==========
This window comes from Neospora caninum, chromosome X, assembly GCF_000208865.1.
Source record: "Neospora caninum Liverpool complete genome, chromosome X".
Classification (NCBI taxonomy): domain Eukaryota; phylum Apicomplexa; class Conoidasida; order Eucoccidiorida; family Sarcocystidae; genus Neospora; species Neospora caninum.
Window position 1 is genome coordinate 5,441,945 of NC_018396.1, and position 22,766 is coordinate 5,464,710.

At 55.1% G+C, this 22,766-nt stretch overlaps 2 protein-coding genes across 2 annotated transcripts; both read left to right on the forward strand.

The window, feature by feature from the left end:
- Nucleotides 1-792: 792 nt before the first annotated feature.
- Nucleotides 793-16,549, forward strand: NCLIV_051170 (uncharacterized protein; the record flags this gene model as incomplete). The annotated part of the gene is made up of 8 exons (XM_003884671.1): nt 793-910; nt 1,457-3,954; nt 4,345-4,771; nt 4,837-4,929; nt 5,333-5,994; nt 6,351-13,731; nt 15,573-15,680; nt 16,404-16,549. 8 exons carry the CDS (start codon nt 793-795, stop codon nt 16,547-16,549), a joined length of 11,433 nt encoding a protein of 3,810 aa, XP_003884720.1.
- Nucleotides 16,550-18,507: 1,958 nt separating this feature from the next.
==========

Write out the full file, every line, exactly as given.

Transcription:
This window comes from Neospora caninum, chromosome X, assembly GCF_000208865.1.
Source record: "Neospora caninum Liverpool complete genome, chromosome X".
Classification (NCBI taxonomy): domain Eukaryota; phylum Apicomplexa; class Conoidasida; order Eucoccidiorida; family Sarcocystidae; genus Neospora; species Neospora caninum.
Window position 1 is genome coordinate 5,441,945 of NC_018396.1, and position 22,766 is coordinate 5,464,710.

At 55.1% G+C, this 22,766-nt stretch overlaps 2 protein-coding genes across 2 annotated transcripts; both read left to right on the forward strand.

The window, feature by feature from the left end:
- Nucleotides 1-792: 792 nt before the first annotated feature.
- Nucleotides 793-16,549, forward strand: NCLIV_051170 (uncharacterized protein; the record flags this gene model as incomplete). The annotated part of the gene is made up of 8 exons (XM_003884671.1): nt 793-910; nt 1,457-3,954; nt 4,345-4,771; nt 4,837-4,929; nt 5,333-5,994; nt 6,351-13,731; nt 15,573-15,680; nt 16,404-16,549. 8 exons carry the CDS (start codon nt 793-795, stop codon nt 16,547-16,549), a joined length of 11,433 nt encoding a protein of 3,810 aa, XP_003884720.1.
- Nucleotides 16,550-18,507: 1,958 nt separating this feature from the next.